Historians and anthropologists might raise them regardless of area studies' presence, as the series organized by Fernando Coronil illustrates. But what allows the questions posed by history and anthropology to travel beyond their disciplinary locations? While other interdisciplinary formations are possible, cultural studies being the most obvious example, area studies offers a potentially broader framework. With its immediate origins in the Cold War, the American government and philanthropic associations, notably the Ford Foundation, invested enormous resources to enable American scholars to understand particular world regions. Although significant variations emerged across both universities and studies of different world regions, a vital area studies program had to include experts in language, culture, history and political, economic and social institutions.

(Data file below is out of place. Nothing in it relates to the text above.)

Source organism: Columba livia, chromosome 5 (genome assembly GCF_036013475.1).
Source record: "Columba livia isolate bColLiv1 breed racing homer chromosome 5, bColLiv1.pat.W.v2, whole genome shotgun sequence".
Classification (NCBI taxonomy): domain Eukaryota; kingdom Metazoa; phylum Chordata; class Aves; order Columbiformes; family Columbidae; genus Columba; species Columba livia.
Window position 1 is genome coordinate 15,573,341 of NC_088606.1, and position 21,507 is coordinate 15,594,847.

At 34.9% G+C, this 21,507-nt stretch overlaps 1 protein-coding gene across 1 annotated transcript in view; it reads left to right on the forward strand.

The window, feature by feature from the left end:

But this constellation was not written in stone. With the end to the Cold War, some area studies programs expanded significantly to include those beyond the familiar humanities and social science disciplines. Scholars from professional schools, notably in business, law, public health and urban planning among others, became central participants in area studies programs. Their participation, however, also meant that area studies would not remain the same. On the one hand, this means that Dr. Kame'eleihiwa's question can have a broader audience, but it also means that alongside her question about indigenous knowledge this new assembly poses questions that does not privilege the encounter between humanities and social sciences. In particular, area studies must address its relationship to globalizing expertise, one of three elements animating our own contribution to the Ford Foundation's investment in revitalizing area studies through crossing borders[2].